In addition to eliminating the clown car of recall candidates, the recall provision should be reformed so that if a future governor is recalled by the voters, the sitting lieutenant governor becomes the state’s next governor.
Jacob Pickering

Waterloo Accuracy

RECEIVED Tue., Sept. 7, 2021

Dear Editor,
    I am disappointed in Nick Barbaro’s puerile editorial on the re-opening of Waterloo Park ["What Have They Done to Our Park?" News, Sept. 3]. His trite and historically inaccurate summary fails Chronicle readers by reducing to a self-interested tantrum what should have been a thoughtful critique of this signature project.
    He makes the bizarre and false assertion that Waterloo Park was “jealously preserved ever since the earliest city plats.” L.J. Pilie’s first 1939 plat map of Austin shows the blocks of what is now Waterloo Park platted for homes and businesses. Waterloo Park didn’t open until 1975, after six blocks of homes were condemned and their residents displaced - a fact Barbaro seems to have overlooked in his ballyhooed exploration of Waterloo Greenway’s website.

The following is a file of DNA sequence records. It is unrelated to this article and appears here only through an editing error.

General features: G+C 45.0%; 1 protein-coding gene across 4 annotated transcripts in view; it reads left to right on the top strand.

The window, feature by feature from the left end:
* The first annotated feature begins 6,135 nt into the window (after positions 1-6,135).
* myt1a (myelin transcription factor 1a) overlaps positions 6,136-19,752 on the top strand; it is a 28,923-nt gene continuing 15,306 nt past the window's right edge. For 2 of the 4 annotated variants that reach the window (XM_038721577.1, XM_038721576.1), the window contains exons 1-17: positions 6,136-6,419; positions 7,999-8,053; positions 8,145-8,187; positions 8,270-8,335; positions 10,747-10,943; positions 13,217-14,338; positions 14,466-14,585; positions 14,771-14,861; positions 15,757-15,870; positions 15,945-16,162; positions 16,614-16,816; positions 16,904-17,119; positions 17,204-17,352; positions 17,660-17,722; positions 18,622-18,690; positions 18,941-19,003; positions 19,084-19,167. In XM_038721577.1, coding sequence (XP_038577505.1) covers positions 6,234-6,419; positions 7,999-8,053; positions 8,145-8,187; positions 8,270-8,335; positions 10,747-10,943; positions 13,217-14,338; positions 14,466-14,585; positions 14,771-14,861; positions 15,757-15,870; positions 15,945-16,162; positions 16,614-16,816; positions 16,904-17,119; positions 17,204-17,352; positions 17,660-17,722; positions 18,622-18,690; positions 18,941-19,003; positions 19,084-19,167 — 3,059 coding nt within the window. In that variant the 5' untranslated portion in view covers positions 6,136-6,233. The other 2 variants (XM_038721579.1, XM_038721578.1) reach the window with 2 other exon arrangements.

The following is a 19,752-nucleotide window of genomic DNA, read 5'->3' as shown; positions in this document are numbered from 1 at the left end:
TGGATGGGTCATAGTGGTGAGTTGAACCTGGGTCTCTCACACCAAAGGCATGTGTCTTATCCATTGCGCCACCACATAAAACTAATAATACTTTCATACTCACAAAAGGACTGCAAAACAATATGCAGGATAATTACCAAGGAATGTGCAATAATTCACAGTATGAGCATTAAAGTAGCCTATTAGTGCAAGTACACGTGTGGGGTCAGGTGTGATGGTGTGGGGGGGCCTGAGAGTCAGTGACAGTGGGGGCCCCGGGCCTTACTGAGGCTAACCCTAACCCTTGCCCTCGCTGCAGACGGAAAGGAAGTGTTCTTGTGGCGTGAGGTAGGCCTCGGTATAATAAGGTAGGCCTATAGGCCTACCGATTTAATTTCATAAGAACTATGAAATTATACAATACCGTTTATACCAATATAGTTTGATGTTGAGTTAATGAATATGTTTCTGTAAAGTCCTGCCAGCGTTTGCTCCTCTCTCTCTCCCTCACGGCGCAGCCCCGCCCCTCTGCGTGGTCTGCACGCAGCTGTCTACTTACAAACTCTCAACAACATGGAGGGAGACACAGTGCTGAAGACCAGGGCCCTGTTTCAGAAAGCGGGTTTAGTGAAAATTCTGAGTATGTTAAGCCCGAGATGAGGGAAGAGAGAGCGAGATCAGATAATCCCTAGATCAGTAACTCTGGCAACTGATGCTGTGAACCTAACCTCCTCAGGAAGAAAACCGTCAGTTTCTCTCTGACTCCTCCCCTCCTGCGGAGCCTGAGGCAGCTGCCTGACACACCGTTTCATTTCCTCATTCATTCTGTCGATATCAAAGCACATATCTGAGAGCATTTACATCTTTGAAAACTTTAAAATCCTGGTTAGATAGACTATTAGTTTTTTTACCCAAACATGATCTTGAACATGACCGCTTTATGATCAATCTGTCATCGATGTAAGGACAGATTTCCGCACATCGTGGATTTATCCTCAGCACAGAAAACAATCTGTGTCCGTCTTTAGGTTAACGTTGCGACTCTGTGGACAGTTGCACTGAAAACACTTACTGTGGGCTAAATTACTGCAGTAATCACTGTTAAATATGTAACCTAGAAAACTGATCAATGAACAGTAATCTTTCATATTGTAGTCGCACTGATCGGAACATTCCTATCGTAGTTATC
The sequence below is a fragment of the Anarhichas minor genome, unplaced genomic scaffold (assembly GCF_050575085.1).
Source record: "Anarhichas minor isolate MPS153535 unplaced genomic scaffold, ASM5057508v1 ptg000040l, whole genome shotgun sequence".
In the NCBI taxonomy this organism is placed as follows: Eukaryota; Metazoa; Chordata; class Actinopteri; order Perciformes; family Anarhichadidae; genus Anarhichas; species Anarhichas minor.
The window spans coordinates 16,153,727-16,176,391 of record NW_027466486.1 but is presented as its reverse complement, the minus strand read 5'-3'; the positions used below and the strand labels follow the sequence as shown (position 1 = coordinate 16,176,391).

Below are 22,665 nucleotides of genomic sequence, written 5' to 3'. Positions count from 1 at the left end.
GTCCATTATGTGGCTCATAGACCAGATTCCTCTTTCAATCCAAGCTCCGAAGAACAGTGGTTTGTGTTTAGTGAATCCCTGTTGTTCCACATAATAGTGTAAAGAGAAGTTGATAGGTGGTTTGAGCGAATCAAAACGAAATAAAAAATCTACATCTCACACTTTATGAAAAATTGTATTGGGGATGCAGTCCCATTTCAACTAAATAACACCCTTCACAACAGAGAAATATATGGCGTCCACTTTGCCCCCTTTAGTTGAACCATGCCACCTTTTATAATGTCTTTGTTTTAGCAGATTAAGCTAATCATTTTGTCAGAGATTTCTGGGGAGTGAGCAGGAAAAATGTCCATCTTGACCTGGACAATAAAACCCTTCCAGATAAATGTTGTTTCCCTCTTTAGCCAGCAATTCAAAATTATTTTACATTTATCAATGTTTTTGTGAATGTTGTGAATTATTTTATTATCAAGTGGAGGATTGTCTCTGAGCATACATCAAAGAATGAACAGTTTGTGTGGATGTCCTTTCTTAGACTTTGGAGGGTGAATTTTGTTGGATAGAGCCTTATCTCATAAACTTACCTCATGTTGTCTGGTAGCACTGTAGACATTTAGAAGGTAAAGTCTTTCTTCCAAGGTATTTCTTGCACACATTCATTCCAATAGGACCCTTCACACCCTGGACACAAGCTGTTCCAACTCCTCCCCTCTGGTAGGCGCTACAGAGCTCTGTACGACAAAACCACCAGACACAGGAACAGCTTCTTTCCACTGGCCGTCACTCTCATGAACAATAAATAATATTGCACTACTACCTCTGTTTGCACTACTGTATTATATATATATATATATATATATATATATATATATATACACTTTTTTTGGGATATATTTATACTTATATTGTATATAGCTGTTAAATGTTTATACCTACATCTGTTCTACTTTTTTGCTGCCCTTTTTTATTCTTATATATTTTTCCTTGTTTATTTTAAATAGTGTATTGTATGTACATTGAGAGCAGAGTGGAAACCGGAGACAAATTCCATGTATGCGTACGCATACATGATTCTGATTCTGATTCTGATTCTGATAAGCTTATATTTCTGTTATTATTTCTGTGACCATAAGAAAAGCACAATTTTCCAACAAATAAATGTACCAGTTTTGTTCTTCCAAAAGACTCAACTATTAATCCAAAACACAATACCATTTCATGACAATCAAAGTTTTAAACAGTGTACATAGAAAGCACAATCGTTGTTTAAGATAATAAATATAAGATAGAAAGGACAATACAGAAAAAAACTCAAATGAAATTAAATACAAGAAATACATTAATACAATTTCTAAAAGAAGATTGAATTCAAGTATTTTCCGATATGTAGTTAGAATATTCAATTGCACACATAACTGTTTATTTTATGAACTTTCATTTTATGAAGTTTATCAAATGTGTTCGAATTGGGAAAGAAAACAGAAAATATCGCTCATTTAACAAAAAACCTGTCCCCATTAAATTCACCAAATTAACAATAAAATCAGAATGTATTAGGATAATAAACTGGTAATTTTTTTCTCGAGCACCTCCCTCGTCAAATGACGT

In misrepresenting the history of this space, Barbaro eschews the chance to be a scholar and settles instead to be a scold. The notion that the new iteration of Waterloo Park is somehow less of a park than it was 10 years ago is laughable and reveals Barbaro’s actual complaint: that it just doesn’t look like what he thinks a park should look like. This is evident in his histrionic description of the parks’ concrete walks (“buried under concrete”) that fails to recognize how they open the park to new users - including parents with strollers, children and the elderly, and persons with mobility challenges - who could not previously participate in the public life of Waterloo Park.